WAHM Interview 2: Ana and Shannon

By Ana Lewis and Shannon E. Franklin

Part 2 of the WAHM interview, continued from Part 1.

Ana: What are your top reasons for becoming a WAHM?

Shannon: My number one reason for becoming a WAHM is simply to be with my son. I wanted to savor every precious moment with our son after he was born. Besides, we’re currently living away from our family and most friends, and the thought of leaving my tiny new baby with strangers at daycare made my stomach tie itself into knots.

Before my son was born, I was working full time for a big architecture firm in Manhattan – a kind of a dream come true. I loved my job, but after my six weeks of maternity leave was over, I didn’t feel ready to return to work, so I extended my leave. A few months passed and I had to make a decision: return to work full-time, or leave my wonderful job. I chose to leave my job and stay home with my son. But, the firm is so fantastic that they offered me the opportunity to work part-time from home. Now, I spend my days working for the architecture firm, a coworking space in South Carolina, on various freelance projects, and taking care of my son.

I recently found a place nearby that’s a combined coworking space and daycare, so twice a week I’m able to get focused time to work while my son (who seems to be a social butterfly) gets some desperately needed playtime with a few babies his age. If I start to worry or miss him in those few hours, I can just pop downstairs and say hi to him!

Ana: Did you prep in advance to work at home before becoming a mom? If so, how?

Shannon: I didn’t prepare much to become a work-at-home mom. At the time I made the decision, I didn’t put much thought into what it might take. Since I made the decision before the part-time offer came from the architecture firm, I assumed that I would be mostly setting my own schedule with the freelance work I chose to take on. I didn’t think that I would need much of a structured day, or that the baby would need to be on a particular routine. Spoiler alert: I was wrong. When I started working for the firm again, I wished I had done things a little differently. I would have prepared by having a more solid daily routine with the baby so that my days would be more predictable. Also, I would have set up my own designated workspace in advance, instead of working on my laptop at the dining room table most days.

Ana: Has it been hard to find work while working at home?

Shannon: It hasn’t been particularly hard to find work while at home. Between the architecture firm and the coworking space, I have a consistent flow of work that keeps me busy for nearly full-time hours during the week. The number of freelance projects I have at any given time is usually a direct result of the amount of effort I put into looking for them.

Ana: What are some of your greatest challenges about being a WAHM?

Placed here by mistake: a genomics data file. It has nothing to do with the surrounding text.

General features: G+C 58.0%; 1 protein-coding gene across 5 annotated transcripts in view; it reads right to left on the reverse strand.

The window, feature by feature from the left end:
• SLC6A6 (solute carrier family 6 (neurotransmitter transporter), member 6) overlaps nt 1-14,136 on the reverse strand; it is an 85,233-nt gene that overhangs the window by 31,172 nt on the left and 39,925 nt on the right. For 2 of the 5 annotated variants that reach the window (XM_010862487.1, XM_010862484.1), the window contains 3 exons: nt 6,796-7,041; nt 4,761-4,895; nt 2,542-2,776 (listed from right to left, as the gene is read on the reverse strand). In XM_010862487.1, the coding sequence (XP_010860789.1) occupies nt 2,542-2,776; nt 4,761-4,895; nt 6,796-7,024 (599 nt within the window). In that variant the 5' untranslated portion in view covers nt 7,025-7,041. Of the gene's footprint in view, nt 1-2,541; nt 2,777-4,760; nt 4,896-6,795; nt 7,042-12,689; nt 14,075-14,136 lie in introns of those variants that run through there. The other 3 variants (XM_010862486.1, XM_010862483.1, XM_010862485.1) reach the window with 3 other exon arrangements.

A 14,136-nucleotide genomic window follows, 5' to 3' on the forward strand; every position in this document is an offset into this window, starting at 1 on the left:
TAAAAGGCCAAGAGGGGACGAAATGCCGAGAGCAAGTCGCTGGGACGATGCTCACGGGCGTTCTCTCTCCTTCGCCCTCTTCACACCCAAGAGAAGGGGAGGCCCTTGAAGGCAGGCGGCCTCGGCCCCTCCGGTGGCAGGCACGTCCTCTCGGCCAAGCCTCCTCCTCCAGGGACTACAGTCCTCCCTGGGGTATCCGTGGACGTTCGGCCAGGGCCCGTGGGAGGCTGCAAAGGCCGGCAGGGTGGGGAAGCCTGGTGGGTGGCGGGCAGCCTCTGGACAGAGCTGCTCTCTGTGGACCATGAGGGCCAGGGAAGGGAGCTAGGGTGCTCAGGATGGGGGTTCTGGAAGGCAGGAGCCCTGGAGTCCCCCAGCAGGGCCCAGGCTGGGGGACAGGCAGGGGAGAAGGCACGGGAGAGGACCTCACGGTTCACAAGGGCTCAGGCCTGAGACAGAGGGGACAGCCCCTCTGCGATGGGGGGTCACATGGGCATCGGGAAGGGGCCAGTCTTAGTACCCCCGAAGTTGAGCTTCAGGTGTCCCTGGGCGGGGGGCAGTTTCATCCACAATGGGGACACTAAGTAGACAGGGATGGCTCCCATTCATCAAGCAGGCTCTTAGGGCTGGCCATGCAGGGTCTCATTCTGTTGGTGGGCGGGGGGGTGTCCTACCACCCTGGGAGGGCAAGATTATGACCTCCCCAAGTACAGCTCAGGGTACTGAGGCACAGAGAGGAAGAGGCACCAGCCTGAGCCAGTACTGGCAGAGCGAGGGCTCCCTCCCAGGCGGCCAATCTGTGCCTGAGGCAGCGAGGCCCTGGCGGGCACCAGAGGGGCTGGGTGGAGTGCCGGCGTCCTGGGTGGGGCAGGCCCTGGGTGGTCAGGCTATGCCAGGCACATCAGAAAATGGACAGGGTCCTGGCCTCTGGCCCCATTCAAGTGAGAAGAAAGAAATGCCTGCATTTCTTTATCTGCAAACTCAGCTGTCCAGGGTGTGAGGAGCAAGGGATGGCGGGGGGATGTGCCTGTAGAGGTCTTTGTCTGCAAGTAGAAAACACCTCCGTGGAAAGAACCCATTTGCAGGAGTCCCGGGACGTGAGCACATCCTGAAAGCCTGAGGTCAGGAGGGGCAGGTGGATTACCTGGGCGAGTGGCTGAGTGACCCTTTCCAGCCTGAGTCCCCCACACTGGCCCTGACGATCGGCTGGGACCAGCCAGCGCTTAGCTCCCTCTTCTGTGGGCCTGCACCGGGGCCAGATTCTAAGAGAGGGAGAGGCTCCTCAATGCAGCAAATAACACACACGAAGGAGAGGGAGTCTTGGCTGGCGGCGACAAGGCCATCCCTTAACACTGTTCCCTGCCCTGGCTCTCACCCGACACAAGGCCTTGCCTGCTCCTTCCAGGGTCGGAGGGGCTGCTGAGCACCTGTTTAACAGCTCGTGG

Shannon: There are so many challenges. Being a WAHM is hard.

Work: I struggle with having enough focused time to get my work done. It’s difficult to be truly productive when I’m stopping constantly to feed the baby, change the baby, stop the baby from putting lint (or usually something worse) in his mouth. I have the most time to concentrate at night after the baby goes to sleep – and by then I’m usually ready to fall asleep myself!

At Home: I feel a constant pressure to keep the house clean, laundry done, food cooked, and more. I recognize the ways other people assume that since I’m at home I’m not really working, so it shouldn’t be a problem to maintain the household. Through extreme exhaustion, overwhelm and mental burnout, I’m learning the very difficult lesson that–no matter what others expect–I really cannot do everything. On busy work days, I have to make choices about what’s most important to accomplish, and how to do those things without sacrificing my health. To that end, dinner gets delivered more often than I think is actually acceptable, and unwashed laundry sits in a pile on the floor a little longer than I think it should. But, I also try not to beat myself up about it too much, knowing that even though I feel like I’m sometimes falling short, most days I’m still doing a pretty good job.

Mom: I feel guilty when I know that my son wants my attention but my eyes are glued to my laptop to work. Sometimes I question my decision: what’s the point of being at home with him if I’m not fully present? I also would like to make more time to do fun things with him during the day, like music class or swimming lessons.

Ana: What are some of your greatest joys?

Shannon: My greatest joy is that I’ve been able to make so many memories and witness every milestone within my son’s first year. These are moments that we’ll never have again, and I’ve had a front row seat to see his first steps, hear his first words and watch him grow into the big, new world unfolding around him. Just having the opportunity to be in his presence daily is my life’s greatest joy.

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